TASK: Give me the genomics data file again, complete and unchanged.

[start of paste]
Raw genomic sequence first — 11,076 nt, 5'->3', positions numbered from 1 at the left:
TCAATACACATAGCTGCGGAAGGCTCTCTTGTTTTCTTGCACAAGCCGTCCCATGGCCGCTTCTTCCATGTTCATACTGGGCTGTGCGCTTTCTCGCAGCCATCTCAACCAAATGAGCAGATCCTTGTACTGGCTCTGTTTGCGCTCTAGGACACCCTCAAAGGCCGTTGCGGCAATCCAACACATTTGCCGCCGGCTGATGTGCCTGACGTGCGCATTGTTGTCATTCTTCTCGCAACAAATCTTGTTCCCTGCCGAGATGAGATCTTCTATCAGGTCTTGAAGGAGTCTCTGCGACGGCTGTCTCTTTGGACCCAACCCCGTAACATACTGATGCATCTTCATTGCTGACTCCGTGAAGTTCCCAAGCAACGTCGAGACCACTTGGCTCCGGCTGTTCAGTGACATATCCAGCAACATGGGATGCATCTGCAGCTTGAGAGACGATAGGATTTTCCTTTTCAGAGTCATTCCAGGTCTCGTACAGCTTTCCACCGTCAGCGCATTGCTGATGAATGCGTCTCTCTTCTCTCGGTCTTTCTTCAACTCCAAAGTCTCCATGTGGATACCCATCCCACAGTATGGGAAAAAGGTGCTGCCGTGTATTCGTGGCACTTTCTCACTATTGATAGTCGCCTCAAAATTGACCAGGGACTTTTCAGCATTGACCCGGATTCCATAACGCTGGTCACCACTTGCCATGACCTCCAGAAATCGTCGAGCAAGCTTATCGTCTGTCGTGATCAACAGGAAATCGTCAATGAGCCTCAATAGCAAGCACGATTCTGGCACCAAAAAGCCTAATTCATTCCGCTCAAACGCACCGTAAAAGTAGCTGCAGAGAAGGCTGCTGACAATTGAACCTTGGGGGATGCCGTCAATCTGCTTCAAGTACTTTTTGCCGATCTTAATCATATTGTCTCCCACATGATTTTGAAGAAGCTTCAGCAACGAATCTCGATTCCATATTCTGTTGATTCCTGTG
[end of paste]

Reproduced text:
Raw genomic sequence first — 11,076 nt, 5'->3', positions numbered from 1 at the left:
TCAATACACATAGCTGCGGAAGGCTCTCTTGTTTTCTTGCACAAGCCGTCCCATGGCCGCTTCTTCCATGTTCATACTGGGCTGTGCGCTTTCTCGCAGCCATCTCAACCAAATGAGCAGATCCTTGTACTGGCTCTGTTTGCGCTCTAGGACACCCTCAAAGGCCGTTGCGGCAATCCAACACATTTGCCGCCGGCTGATGTGCCTGACGTGCGCATTGTTGTCATTCTTCTCGCAACAAATCTTGTTCCCTGCCGAGATGAGATCTTCTATCAGGTCTTGAAGGAGTCTCTGCGACGGCTGTCTCTTTGGACCCAACCCCGTAACATACTGATGCATCTTCATTGCTGACTCCGTGAAGTTCCCAAGCAACGTCGAGACCACTTGGCTCCGGCTGTTCAGTGACATATCCAGCAACATGGGATGCATCTGCAGCTTGAGAGACGATAGGATTTTCCTTTTCAGAGTCATTCCAGGTCTCGTACAGCTTTCCACCGTCAGCGCATTGCTGATGAATGCGTCTCTCTTCTCTCGGTCTTTCTTCAACTCCAAAGTCTCCATGTGGATACCCATCCCACAGTATGGGAAAAAGGTGCTGCCGTGTATTCGTGGCACTTTCTCACTATTGATAGTCGCCTCAAAATTGACCAGGGACTTTTCAGCATTGACCCGGATTCCATAACGCTGGTCACCACTTGCCATGACCTCCAGAAATCGTCGAGCAAGCTTATCGTCTGTCGTGATCAACAGGAAATCGTCAATGAGCCTCAATAGCAAGCACGATTCTGGCACCAAAAAGCCTAATTCATTCCGCTCAAACGCACCGTAAAAGTAGCTGCAGAGAAGGCTGCTGACAATTGAACCTTGGGGGATGCCGTCAATCTGCTTCAAGTACTTTTTGCCGATCTTAATCATATTGTCTCCCACATGATTTTGAAGAAGCTTCAGCAACGAATCTCGATTCCATATTCTGTTGATTCCTGTG